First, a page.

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NEWS
March 24, 1992
In 1954, when the Israeli Consulate in New York needed to verify the authenticity of some ancient documents that had been discovered by a Bedouin shepherd in a cave near Jericho on the shores of the Dead Sea seven years earlier, it called in Harry M. Orlinsky. Dr. Orlinsky examined the writings, which had been put up for sale by a Syrian Orthodox prelate, and pronounced them authentic: Today, the Dead Sea Scrolls are recognized as the world's oldest surviving biblical writings.For most scholars, that would have been enough to ensure their place in history.
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By Frederick N. Rasmussen, The Baltimore Sun | August 15, 2014
Elmer A. "Peck" Jones, the longtime Baltimore City Council clerk who had been a Democratic stalwart throughout his life, died Sunday of complications from kidney failure at Baltimore Washington Medical Center in Glen Burnie. He was 101. "I knew Mr. Jones when I was in the City Council, and he was such a gentleman. He was the salt of the earth and cared deeply for his city," said Gov. Martin J. O'Malley, who added, "He was never out sick, and I always thought of him as the Cal Ripken of City Hall.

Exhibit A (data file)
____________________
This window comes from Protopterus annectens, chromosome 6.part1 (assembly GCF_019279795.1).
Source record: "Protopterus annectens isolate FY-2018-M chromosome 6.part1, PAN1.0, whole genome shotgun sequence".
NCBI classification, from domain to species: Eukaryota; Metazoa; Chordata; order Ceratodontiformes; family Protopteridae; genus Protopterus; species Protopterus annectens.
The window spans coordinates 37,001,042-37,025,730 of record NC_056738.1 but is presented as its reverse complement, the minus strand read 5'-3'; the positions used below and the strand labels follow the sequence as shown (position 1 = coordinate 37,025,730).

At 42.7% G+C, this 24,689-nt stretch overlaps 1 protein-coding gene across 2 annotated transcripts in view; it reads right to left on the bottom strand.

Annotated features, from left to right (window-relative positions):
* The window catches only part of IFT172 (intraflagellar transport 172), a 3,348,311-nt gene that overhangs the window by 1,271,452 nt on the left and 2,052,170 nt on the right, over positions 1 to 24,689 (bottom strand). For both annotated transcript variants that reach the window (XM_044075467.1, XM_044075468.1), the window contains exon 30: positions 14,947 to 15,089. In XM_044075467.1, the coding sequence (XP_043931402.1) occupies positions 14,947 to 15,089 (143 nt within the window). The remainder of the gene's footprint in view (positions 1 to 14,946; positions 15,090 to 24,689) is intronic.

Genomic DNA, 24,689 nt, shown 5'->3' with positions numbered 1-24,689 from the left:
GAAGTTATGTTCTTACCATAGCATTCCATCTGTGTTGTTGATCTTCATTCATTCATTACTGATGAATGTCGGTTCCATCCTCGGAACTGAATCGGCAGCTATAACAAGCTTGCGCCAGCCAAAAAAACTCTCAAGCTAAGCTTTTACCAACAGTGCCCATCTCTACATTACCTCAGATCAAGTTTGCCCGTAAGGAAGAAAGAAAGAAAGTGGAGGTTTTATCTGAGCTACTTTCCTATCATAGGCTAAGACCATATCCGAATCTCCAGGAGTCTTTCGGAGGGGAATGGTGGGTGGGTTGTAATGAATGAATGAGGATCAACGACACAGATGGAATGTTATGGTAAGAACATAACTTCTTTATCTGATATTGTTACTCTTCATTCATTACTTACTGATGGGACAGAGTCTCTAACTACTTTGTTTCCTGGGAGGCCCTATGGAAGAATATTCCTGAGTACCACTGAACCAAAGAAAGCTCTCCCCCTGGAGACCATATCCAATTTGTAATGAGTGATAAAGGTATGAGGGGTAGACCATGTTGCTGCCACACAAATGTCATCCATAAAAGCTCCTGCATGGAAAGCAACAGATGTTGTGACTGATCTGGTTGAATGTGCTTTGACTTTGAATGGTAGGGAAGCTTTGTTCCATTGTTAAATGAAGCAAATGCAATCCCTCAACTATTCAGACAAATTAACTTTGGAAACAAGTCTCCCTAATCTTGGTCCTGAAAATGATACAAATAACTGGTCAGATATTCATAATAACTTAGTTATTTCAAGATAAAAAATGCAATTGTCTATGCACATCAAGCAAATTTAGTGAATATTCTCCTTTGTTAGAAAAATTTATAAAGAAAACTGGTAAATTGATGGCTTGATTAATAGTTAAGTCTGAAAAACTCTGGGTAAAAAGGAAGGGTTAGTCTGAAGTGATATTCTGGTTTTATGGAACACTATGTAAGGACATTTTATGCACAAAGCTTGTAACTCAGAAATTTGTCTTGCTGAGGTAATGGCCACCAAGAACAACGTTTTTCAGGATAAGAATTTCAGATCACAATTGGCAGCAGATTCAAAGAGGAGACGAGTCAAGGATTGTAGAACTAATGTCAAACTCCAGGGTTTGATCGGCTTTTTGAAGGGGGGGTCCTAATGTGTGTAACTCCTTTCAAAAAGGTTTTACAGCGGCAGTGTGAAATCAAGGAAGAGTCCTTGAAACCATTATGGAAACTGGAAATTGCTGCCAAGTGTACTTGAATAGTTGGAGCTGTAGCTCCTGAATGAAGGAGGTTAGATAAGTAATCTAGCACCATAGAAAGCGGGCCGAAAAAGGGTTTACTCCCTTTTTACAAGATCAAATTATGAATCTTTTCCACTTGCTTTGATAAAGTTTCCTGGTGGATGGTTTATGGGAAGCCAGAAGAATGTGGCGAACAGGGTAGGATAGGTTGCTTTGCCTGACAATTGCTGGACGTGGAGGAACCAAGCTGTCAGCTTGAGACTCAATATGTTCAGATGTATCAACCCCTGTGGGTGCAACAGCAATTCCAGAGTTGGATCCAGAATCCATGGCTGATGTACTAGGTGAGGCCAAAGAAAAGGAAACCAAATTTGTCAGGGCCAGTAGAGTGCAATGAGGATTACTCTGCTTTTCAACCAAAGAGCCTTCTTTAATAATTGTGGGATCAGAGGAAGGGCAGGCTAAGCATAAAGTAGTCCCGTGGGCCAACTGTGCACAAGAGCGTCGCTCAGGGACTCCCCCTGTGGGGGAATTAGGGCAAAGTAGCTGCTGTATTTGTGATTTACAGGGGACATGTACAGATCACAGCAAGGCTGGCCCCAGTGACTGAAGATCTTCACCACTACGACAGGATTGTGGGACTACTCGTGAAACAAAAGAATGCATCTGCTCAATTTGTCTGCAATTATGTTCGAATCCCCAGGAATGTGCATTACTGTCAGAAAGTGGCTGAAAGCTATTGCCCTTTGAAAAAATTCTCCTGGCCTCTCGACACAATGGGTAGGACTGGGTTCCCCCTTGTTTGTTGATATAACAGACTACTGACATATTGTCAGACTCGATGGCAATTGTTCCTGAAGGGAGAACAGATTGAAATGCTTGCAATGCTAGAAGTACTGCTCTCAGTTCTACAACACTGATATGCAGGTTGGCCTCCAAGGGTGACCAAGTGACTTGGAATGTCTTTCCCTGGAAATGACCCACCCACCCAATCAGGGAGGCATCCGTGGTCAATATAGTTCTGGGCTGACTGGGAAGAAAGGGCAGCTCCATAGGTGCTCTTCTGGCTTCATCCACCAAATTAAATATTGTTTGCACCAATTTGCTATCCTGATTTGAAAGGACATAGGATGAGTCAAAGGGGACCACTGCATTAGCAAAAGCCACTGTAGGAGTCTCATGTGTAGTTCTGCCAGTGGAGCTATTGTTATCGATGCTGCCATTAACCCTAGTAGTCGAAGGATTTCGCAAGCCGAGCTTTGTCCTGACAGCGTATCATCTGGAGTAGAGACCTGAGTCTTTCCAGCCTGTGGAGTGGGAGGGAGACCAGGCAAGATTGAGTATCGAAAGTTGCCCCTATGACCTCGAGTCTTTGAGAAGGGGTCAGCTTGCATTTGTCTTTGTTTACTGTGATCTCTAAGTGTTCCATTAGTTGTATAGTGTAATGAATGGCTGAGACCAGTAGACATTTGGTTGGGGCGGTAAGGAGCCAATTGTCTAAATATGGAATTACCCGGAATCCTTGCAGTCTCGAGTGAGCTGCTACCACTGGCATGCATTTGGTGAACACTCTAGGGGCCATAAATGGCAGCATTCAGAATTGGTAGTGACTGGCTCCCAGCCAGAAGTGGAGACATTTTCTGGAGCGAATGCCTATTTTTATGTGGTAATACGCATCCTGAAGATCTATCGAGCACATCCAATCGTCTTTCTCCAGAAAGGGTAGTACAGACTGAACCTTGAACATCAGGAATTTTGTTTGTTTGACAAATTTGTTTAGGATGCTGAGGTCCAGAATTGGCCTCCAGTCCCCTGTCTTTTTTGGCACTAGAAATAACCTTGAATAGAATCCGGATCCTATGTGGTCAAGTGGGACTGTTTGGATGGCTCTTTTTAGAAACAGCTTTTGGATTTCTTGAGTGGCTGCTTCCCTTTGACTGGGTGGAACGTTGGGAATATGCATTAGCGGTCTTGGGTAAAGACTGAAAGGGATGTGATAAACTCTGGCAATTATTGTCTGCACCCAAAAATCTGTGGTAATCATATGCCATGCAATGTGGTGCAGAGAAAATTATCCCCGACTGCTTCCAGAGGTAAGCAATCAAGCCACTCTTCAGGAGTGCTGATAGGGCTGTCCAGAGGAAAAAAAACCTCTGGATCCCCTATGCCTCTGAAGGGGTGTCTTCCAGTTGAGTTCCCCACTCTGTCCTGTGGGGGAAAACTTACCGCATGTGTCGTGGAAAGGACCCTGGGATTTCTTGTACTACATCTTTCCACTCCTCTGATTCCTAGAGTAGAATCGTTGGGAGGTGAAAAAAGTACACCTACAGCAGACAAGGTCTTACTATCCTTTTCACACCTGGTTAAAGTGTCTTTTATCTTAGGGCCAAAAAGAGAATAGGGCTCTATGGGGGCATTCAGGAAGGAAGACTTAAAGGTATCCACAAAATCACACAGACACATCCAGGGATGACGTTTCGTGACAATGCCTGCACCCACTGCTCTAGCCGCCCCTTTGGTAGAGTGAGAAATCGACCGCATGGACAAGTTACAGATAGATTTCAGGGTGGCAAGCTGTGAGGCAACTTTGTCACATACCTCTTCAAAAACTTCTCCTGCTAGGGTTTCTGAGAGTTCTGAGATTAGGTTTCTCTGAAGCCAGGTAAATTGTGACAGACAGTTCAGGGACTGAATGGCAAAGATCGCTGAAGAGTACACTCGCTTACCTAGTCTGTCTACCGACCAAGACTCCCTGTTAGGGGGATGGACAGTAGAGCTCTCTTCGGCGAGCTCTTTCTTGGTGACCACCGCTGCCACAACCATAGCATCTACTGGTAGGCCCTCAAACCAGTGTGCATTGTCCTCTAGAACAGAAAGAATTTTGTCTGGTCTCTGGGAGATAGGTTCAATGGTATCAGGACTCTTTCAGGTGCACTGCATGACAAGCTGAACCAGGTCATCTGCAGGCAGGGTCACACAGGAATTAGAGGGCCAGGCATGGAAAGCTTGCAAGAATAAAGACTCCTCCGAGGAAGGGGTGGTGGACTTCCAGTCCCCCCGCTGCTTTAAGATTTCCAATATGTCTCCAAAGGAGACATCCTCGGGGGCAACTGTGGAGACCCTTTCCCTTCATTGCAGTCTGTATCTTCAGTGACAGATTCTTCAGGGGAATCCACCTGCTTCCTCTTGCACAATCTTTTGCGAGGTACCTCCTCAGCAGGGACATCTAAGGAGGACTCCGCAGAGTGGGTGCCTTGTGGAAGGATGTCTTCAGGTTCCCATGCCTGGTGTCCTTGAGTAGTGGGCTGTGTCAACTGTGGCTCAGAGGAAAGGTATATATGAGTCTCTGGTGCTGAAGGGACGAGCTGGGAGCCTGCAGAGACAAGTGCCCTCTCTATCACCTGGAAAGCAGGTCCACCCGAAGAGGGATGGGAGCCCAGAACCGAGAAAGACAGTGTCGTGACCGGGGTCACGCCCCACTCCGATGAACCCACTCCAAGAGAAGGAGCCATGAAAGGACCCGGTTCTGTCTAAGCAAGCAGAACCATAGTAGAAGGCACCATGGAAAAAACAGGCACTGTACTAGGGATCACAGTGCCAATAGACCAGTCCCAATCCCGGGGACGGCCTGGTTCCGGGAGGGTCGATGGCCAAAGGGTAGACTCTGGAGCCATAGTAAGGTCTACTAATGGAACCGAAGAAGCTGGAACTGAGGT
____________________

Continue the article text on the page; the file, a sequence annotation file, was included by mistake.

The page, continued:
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NEWS
By Barry Rascovar | February 18, 2002
Friends, Baltimoreans, countrymen, lend me your ears; I come to praise Wally Orlinsky, not to bury him. The good that men do lives after them; the evil is oft interred with their bones. So let it be with Wally. WITH APOLOGIES for taking great liberty with Shakespeare, that's the way we ought to remember Walter S. Orlinsky. Much has been made of his colorful quirks; his loud, brash personality; his creative, restless intellect. Much, too - too much, really - has been made of his federal conviction and imprisonment on bribery charges.
NEWS
By Frederick N. Rasmussen, The Baltimore Sun | June 25, 2014